Contents

Background, youth, and exile

Oswald's father Æthelfrith was a successful Bernician ruler who, after some years in power in Bernicia, also became king of Deira, and thus was the first to rule both of the kingdoms which would come to be considered the constituent kingdoms of Northumbria (Bernicia in the northern part and Deira in the southern part); it would, however, be anachronistic to refer to a "Northumbrian" people or identity at this early stage, when the Bernicians and the Deirans were still clearly distinct peoples.[2] Oswald's mother, Acha, was a member of the Deiran royal line who Æthelfrith apparently married as part of his acquisition of Deira or consolidation of power there.[3] Oswald was apparently born in or around the year 604, since Bede says that he was killed at the age of 38 in 642;[4] Æthelfrith's acquisition of Deira is also believed to have occurred around 604.[5] Events April 13 - Sabinianus becomes Pope, succeeding Gregory I. September 13 - Pope Sabinianus is consecrated. ...


Æthelfrith, who was for years a successful war-leader, especially against the native British, was eventually killed in battle around 616 by Raedwald of East Anglia at the River Idle. This defeat meant that an exiled member of the Deiran royal line, Edwin (Acha's brother), became king of Northumbria; Oswald and his brothers fled to the north. Oswald thus spent the remainder of his youth in the Irish kingdom of Dál Riata in northern Britain, where he was converted to Christianity.[6] He may also have fought in Ireland during this period of exile.[7] Events Eadbald succeeds Ethelbert as king of Kent. ... Rædwald (d. ... The River Idle is a river in Nottinghamshire, England. ... Saint Edwin (alternately Eadwine or Æduini) (c. ... Dál Riata (also Dalriada or Dalriata) was a Goidelic kingdom on the western seaboard of Scotland and the northern coasts of Ireland, situated in the traditional Scottish and Northern Irish counties of Argyll, Bute and County Antrim. ... Religious conversion is the adoption of a new religious identity, or a change from one religious identity to another. ...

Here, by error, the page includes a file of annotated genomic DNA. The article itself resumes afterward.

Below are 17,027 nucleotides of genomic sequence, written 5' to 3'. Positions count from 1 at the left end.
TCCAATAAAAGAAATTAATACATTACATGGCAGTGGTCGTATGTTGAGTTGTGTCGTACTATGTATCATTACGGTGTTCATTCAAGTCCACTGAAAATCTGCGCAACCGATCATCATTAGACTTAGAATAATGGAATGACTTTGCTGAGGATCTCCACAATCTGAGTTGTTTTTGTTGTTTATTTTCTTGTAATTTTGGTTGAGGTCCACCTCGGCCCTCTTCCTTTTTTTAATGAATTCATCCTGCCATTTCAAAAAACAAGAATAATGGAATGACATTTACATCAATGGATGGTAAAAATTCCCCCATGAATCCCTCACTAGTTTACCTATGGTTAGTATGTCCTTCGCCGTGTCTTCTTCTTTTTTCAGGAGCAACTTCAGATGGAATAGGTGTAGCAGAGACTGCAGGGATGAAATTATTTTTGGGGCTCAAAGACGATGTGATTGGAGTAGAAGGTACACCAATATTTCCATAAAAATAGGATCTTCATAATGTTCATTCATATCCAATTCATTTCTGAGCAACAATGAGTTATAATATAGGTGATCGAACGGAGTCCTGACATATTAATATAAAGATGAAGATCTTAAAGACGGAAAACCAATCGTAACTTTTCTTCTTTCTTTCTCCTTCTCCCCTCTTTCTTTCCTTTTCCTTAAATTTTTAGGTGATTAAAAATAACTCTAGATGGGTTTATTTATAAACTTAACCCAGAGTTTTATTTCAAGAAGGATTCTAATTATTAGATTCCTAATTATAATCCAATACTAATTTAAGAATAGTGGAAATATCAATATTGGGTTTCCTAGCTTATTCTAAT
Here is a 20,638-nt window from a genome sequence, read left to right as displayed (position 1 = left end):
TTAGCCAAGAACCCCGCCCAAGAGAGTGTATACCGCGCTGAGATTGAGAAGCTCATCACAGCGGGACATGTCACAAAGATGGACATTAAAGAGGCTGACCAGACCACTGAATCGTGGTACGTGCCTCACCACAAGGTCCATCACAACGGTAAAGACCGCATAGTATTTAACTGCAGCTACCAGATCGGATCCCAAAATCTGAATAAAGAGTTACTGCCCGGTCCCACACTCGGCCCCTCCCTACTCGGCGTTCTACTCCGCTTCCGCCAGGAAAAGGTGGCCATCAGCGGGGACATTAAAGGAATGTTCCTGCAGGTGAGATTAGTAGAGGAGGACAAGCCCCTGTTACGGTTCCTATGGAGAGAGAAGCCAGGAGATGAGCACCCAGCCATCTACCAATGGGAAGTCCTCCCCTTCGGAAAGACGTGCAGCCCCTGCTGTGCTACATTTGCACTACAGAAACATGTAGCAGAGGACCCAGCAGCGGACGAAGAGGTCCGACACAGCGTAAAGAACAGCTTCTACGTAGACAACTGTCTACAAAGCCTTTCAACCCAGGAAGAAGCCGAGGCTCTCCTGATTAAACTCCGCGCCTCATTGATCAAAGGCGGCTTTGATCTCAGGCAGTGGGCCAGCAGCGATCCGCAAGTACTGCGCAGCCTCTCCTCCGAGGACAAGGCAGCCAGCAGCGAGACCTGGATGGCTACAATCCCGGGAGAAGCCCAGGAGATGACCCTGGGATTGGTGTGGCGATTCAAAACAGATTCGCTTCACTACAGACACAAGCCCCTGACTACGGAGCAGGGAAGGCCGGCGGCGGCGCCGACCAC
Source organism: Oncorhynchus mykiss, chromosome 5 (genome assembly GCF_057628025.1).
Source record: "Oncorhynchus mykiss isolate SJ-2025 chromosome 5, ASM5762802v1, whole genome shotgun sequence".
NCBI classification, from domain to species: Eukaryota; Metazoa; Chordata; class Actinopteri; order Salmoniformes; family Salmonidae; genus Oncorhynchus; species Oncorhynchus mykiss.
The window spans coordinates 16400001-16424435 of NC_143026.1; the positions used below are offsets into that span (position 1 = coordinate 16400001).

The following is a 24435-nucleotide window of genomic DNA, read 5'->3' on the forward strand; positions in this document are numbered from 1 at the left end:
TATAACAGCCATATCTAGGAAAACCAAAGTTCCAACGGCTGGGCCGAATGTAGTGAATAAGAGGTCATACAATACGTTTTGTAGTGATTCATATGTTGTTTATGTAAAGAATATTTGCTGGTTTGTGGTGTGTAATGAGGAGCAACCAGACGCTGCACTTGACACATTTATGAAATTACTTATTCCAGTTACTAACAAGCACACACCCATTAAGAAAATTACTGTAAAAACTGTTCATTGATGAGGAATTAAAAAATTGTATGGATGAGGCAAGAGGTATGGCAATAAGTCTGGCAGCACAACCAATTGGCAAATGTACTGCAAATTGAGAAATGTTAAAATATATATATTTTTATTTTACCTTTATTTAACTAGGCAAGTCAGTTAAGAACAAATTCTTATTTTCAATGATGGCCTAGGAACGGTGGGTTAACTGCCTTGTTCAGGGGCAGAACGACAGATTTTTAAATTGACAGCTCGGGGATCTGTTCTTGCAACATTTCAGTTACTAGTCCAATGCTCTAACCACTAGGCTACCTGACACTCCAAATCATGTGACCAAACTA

Victory over Cadwallon

After Cadwallon ap Cadfan, the king of Gwynedd, in alliance with the pagan Penda of Mercia, killed Edwin of Deira in battle at Hatfield Chase in 633 (or 632, depending on when the years used by Bede are considered to have began), Northumbria was split between its constituent kingdoms of Bernicia and Deira. Oswald's brother Eanfrith became king of Bernicia, but he was killed by Cadwallon in 634 (or 633) after attempting to negotiate peace. Subsequently, Oswald, at the head of a small army[6] (possibly with the aid of allies from the north, the Scots and/or the Picts[8]), met Cadwallon in battle at Heavenfield, near Hexham. Before the battle, Oswald had a wooden cross erected; he knelt down, holding the cross in position until enough earth had been thrown in the hole to make it stand firm. He then prayed and asked his army to join in.[9] Medieval kingdoms of Wales. ... Pagan and heathen redirect here. ... Stained glass window from the cloister of Worcester Cathedral showing the death of Penda of Mercia. ... The Battle of Hatfield Chase was fought in Anglo-Saxon England between the Northumbrians under Edwin and the allied Welsh of Gwynedd under Cadwallon ap Cadfan and Mercians under Penda. ... Events Oswald of Bernicia becomes Bretwalda. ... Events Abu Bakr becomes first caliph or Successor of the Prophet, leader of Islam Abu Bakr defeats Mosailima in the Battle of Akraba. ... Eanfrith of Bernicia - Wikipedia /**/ @import /skins/monobook/IE50Fixes. ... Events The Arabs invade Palestine. ... A replica of the Hilton of Cadboll Stone. ... The Battle of Heavenfield was fought in 633 or 634 between a Northumbrian army under Oswald of Bernicia and a Welsh army under Cadwallon ap Cadfan of Gwynedd. ... St. ... A reliquary in the form of an ornate Christian Cross Topics in Christianity Movements · Denominations · Other religions Ecumenism · Preaching · Prayer Music · Liturgy · Calendar Symbols · Art · Criticism Important figures Apostle Paul · Church Fathers Constantine · Athanasius · Augustine Anselm · Aquinas · Palamas · Luther Calvin · Wesley Arius · Marcion of Sinope Archbishop of Canterbury · Catholic Pope... For other uses, see Prayer (disambiguation). ...


Adomnán in his Life of Saint Columba offers a longer account, which Abbot Ségéne had heard from Oswald himself. Oswald, he says, had a vision of Columba the night before the battle, in which he was told: Iona Abbey Saint Adomnán of Iona (627/8-704) was abbot of Iona (679-704), hagiographer, statesman and clerical lawyer; he was the author of the most important Vita of Saint Columba and promulgator of the Law of Innocents. A popular anglicised form of his name is Saint Eunan... See Columba (disambiguation) and St Columb for other uses. ... Ségéne of Iona was the fifth abbot of Iona (623-652). ...